Bridging the Learning Gap to the Future

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We’ve seen first-hand how businesses can change overnight. Indeed, this era could just as well be called the Evolving Era, as we grapple with new technologies, different generations of workforces, changing societal expectations, economic volatility and, of course, the impact of the COVID-19 pandemic. Amidst all of this, one clear priority for businesses and workers persists: to stay at the forefront of change and ready for the future. It’s a future that depends on everyone’s ability to learn new skills and redeploy quickly.

Priority areas for the futureChange management is where leaders of learning and people need to focus their efforts in the months and years ahead. The biggest insurance policy you can buy against the unexpected is an agile learning and development program that supports your business and your people.

Increase value

Learning increases the value of your employees and your business today and tomorrow. Our research found that companies with a positive learning culture have more agile teams, are more adaptable, and grow faster. And to get the best results, we need to find ways to embed learning in spaces that allow for continuous learning. “In the workflow” is a phrase often heard in learning circles, but it rings true. The best learning happens when people can access it while doing their daily work, whether through a messaging app like Slack or Teams, on social apps they often use like YouTube, or even through VR headsets at work.

It is now

Another aspect of preparing for the future is communicating the urgency of learning today and providing learning that can keep pace with change. Why? Because many of the changes I mentioned are accelerating. Rapid and scalable learning is quite a feat to achieve. There are several good starting points to consider:

  • Make learning relevant to each individual. This means examining their goals and how learning can support those goals, recognizing their prior learning and current interests, and understanding their current role and business skill needs. Consideration should also be given to life experiences, needs outside of work and their generation.
  • Provide a diverse range of learning opportunities. Informal and formal learning can complement each other through in-depth skill building through capacity academies and daily skill enhancement through videos, podcasts, blogs, and more.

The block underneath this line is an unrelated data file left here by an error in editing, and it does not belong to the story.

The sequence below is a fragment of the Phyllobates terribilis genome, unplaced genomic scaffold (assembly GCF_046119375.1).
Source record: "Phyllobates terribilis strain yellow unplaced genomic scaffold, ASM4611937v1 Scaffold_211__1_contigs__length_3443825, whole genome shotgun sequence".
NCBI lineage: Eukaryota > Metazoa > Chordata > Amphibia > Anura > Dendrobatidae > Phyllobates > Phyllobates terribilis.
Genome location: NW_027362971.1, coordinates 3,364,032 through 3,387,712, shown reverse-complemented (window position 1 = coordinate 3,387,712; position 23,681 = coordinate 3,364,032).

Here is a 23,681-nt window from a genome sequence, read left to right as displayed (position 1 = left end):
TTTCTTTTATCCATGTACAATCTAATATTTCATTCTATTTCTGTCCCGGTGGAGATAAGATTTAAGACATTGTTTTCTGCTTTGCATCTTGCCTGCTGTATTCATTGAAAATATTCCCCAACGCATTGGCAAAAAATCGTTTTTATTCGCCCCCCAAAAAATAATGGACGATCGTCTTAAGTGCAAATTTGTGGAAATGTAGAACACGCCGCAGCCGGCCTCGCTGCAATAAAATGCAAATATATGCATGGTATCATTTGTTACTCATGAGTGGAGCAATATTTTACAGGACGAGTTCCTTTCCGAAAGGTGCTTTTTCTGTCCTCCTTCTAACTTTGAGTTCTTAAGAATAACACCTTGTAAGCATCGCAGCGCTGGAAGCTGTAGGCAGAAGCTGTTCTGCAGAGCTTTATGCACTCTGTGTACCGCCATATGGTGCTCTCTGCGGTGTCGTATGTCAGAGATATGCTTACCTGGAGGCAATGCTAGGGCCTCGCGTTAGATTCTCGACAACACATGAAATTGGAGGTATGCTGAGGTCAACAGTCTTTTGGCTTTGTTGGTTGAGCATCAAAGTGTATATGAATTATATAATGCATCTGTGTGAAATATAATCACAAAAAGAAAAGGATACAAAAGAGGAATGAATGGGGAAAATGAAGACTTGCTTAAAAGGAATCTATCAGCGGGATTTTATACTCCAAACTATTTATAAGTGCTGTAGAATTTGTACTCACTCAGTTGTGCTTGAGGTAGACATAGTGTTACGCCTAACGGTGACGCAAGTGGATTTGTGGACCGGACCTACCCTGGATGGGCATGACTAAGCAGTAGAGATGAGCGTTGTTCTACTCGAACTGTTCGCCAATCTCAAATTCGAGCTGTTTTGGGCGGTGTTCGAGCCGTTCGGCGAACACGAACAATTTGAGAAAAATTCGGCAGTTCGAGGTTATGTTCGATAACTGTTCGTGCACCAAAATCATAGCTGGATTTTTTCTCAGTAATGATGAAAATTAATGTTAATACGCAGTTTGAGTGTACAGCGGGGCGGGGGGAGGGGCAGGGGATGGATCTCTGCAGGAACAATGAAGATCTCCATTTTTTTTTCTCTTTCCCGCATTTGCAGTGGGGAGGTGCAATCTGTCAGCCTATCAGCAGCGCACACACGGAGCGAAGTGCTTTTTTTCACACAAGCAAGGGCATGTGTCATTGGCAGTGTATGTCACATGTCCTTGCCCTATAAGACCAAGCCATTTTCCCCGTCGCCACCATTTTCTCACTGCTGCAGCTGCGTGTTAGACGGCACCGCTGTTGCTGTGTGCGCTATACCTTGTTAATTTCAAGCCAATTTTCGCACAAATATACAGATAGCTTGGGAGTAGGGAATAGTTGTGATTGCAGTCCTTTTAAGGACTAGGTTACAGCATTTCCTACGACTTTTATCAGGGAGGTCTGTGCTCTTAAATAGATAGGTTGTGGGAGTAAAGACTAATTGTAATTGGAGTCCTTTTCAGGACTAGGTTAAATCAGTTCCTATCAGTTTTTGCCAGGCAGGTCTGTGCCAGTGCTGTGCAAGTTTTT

• Reinforce experiential learning. Theoretical learning can be memorized more effectively when reinforced with experiential learning like observation, volunteering, or stretch assignments. It also develops skill from several different angles, deepening understanding.
  • Track all forms of learning. What gets measured gets managed. Understanding what learning is popular, what skills are being developed, and where gaps exist can help you craft a learning strategy that meets the needs of your people and your business.

Looking at this list, it’s understandable that you feel overwhelmed. However, companies (and learning teams) aren’t supposed to do this alone. Bringing in specialists from the learning ecosystem can lighten the load. For broader societal and industry change, employers need to partner with different entities such as other companies, universities and government agencies.

Masters of the future

Change is inevitable, but we can own it. Businesses and individuals can emerge stronger from change if they see it as a stepping stone to something bigger and better, and if they learn the skills to take it to the next level. As we go through a period of immense change, staying on top of our skills is the only way to prepare for each pivot. Plus, knowing you have the skills to take on tomorrow will help ensure you can sail no matter what winds blow your way.

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